*10 Universities With the Best Free Online Courses, link (via)

Business and Development/Global Health

*Who is Melinda Gates?, link
Interesting read: “Years before Melinda French met and married Bill Gates, she had a love affair – with an Apple computer…Of all the tricks that life can play, it’s hard to imagine any stranger than what befell Melinda French. Today she is married to the richest man in America – and giving billions of dollars away…”

*Global pharma firms take a tropical dose, link
Multinationals focus on diseases in developing countries as they lose protection by patents at home. The big multinational drug makers are increasingly focusing their research on diseases that no longer afflict their home countries. As many as nine companies are developing medicine for tuberculosis, which claims two million lives every year. At least seven are focusing on malaria, another killer.

*IFC betting 1 Billion on Africa’s private sector to improve health, link
The IFC plans to set up an equity investment fund, ultimately worth up to $500m, including money from other donors, to invest in small and medium-sized enterprises in the health-care industry. It also wants to create a $400m-500m debt vehicle that will fund local banks that lend to such entrepreneurs. See also – http://www.ifc.org/HealthinAfrica

*On Malaria: Charity vs. Capitalism in Africa, link
Africa’s best hope to fight malaria is the wide distribution of mosquito-repelling bed nets. But who best serves that need: the public sector or private interests?

*2 Young Hedge-Fund Veterans Stir Up the World of Philanthropy, link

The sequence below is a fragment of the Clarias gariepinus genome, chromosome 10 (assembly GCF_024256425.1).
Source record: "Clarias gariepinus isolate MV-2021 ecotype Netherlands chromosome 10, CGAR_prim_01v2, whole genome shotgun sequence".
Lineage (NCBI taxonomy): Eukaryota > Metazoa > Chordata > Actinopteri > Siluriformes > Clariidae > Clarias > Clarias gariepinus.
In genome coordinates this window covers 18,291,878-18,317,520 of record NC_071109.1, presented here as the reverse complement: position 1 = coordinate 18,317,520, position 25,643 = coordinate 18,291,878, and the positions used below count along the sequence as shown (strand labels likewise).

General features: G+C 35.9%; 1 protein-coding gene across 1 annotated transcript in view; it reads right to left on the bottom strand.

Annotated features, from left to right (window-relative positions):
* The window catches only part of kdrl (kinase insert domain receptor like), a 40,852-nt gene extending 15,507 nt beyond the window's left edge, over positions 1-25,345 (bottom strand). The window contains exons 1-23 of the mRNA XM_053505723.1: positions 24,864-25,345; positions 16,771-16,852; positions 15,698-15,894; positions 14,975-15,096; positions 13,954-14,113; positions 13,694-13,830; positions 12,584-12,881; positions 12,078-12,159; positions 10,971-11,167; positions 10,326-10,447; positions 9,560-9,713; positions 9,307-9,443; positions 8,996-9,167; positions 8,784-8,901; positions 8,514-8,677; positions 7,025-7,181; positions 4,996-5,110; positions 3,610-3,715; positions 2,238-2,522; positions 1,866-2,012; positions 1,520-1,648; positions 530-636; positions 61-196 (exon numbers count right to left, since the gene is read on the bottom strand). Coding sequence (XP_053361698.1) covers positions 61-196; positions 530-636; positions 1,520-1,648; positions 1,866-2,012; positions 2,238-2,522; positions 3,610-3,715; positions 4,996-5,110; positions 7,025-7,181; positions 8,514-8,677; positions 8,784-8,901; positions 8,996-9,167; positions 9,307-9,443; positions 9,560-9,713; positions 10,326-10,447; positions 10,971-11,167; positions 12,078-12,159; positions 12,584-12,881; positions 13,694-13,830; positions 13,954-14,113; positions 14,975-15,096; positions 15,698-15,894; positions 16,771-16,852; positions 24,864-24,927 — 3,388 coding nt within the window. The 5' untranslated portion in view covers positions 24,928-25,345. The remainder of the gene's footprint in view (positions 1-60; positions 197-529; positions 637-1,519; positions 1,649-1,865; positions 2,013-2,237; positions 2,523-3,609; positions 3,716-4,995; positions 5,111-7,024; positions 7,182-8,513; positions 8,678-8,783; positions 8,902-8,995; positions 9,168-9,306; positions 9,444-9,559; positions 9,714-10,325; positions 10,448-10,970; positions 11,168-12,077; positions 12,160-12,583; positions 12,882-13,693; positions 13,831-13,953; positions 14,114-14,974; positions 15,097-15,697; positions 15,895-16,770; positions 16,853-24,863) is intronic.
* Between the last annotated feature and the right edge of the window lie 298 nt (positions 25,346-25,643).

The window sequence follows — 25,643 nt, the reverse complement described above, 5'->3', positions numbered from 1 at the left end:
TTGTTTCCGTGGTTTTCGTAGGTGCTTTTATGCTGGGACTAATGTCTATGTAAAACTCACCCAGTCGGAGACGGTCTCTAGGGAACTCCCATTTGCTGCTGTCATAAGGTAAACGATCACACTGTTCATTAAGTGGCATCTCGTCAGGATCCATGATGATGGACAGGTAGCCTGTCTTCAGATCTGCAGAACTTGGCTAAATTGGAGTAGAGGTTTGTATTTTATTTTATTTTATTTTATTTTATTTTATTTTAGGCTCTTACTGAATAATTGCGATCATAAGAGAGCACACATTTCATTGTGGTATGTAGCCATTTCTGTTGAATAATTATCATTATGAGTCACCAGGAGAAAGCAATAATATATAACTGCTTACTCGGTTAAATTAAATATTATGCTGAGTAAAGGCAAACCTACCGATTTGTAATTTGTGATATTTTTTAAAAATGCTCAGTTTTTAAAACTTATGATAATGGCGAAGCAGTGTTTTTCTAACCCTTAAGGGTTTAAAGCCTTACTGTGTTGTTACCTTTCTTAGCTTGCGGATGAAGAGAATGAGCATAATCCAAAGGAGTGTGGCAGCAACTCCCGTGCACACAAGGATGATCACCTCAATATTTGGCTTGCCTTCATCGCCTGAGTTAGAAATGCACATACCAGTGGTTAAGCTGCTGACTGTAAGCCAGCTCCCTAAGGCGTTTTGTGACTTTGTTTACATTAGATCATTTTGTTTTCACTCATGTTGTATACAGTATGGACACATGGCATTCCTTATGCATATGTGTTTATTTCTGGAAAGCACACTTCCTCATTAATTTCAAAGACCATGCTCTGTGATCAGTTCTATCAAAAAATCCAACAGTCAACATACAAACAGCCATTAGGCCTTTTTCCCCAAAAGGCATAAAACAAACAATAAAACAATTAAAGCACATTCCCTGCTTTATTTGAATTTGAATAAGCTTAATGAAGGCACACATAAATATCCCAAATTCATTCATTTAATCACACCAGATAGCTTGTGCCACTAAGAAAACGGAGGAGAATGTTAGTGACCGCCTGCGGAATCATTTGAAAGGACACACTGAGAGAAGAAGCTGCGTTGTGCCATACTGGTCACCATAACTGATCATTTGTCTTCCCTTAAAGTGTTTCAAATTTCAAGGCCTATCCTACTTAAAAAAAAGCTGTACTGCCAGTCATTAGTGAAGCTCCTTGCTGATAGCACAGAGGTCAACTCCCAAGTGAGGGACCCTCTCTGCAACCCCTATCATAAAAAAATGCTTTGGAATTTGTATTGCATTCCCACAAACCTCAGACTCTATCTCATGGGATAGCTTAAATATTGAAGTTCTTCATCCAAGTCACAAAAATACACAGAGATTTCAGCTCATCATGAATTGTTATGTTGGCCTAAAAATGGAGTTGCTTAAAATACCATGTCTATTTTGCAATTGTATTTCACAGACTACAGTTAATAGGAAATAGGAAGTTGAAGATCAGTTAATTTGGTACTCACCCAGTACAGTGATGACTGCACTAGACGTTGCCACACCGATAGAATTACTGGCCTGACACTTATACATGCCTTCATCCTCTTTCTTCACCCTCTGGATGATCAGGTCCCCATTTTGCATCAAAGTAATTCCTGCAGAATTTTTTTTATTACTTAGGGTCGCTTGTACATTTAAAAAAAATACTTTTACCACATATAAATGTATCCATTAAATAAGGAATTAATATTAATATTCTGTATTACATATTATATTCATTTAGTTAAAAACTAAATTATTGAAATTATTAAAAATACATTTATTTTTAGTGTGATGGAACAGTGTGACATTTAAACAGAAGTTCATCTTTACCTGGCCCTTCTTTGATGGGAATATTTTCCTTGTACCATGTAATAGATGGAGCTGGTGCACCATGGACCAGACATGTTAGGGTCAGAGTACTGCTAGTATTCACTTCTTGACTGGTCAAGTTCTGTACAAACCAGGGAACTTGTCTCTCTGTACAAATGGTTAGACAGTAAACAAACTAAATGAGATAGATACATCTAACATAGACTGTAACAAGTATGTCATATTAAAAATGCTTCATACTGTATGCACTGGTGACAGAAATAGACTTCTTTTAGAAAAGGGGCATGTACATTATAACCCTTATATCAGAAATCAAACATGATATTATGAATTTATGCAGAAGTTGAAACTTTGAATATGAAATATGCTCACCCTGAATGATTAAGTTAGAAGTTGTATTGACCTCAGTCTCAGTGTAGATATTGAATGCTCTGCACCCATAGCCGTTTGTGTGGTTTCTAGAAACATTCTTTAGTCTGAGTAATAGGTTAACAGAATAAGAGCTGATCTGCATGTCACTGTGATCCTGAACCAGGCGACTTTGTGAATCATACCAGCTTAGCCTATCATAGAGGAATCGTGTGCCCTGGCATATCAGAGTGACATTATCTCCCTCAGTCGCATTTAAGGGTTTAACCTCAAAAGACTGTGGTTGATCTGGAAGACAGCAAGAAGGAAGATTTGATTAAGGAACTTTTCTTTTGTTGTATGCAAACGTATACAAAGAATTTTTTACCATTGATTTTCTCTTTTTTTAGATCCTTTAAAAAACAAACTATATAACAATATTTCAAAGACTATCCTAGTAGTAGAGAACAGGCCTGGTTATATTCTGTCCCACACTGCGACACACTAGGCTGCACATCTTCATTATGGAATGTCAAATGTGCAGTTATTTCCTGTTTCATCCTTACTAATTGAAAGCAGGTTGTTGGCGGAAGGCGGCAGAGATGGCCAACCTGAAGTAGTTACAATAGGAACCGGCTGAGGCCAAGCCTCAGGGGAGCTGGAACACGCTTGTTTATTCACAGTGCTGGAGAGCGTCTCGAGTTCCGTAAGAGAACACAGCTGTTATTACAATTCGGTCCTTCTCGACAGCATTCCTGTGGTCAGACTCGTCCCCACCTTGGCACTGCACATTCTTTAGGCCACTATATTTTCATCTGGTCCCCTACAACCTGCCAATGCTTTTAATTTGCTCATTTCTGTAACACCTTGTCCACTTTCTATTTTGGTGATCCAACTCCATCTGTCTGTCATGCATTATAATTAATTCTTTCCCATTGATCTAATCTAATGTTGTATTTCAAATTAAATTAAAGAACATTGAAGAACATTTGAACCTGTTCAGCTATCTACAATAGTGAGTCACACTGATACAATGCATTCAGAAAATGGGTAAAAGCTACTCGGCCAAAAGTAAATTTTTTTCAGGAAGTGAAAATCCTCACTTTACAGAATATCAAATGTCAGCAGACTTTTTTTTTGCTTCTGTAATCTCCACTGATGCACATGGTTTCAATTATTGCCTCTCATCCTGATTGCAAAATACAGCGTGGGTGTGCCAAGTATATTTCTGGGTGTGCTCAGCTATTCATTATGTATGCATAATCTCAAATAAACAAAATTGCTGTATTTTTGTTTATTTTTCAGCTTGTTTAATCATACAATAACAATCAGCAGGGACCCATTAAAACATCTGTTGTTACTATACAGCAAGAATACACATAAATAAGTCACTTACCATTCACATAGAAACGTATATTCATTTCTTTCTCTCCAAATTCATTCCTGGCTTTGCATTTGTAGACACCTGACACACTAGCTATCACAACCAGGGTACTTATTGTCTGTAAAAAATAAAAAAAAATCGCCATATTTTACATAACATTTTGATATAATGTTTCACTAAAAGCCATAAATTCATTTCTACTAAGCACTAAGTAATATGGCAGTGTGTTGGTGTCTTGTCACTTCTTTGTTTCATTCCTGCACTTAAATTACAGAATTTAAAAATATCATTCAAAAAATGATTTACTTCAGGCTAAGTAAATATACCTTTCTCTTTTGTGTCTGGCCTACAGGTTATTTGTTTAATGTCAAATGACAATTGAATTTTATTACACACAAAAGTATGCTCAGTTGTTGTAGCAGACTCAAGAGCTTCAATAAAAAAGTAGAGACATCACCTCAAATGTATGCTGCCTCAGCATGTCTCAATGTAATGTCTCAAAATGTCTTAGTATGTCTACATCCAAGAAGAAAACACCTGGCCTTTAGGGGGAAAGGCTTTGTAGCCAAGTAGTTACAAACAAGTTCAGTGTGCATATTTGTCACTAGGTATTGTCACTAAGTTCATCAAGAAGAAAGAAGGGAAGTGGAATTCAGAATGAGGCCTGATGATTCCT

As hedge-fund analysts, Holden Karnofsky and Elie Hassenfeld made six-figure incomes deciding which companies to invest in. Now they are doing the same thing with charities…Their efforts are shaking up the field of philanthropy.

*Oprah effect brings microlending to Main Street, link
Kiva hit the publicity jackpot in September when Oprah Winfrey featured the organization on her daytime television program, attracting a tidal wave of interest from Middle America. Demand was so high the day the episode aired, every loan on the site was fulfilled.

*Heinz Pledges to Provide Free Micronutrient Assistance to 10 Million Children by 2010, link
The H. J. Heinz Company is working to develop solutions to reduce global malnutrition, a commitment underscored in the Company’s 2007 CSR report. The report lays out the Company’s plans to provide free micronutrient assistance to 10 million children at risk of iron-deficiency anemia by 2010.

Global Business Coalition Awards

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More on the business and global health front, in case you missed it: NEW YORK, June 13, 2007 — Eight leading businesses received awards recognizing their outstanding contributions in the fight against AIDS, TB and malaria… GBC honors six companies that conceived and executed effective HIV/AIDS workplace, community, core competency, national action, testing and counseling, and advocacy and leadership programs, as well as two companies with superlative TB and malaria programs.  Full story; Video and full coverage on the businessfightsaids.org website.

Winners:
Chevron (workplace)
Coca-Cola China Beverages Ltd., (community)
Standard Chartered PLC (core competency)
Abbott and Abbott Fund (national action)
Eskom Holdings Ltd. (testing and counseling)
HBO (advocacy & leadership)
Eli Lilly (tuberculosis award)
Marathon Oil Corporation (malaria award)

Written by Aman

July 7, 2007 at 8:32 pm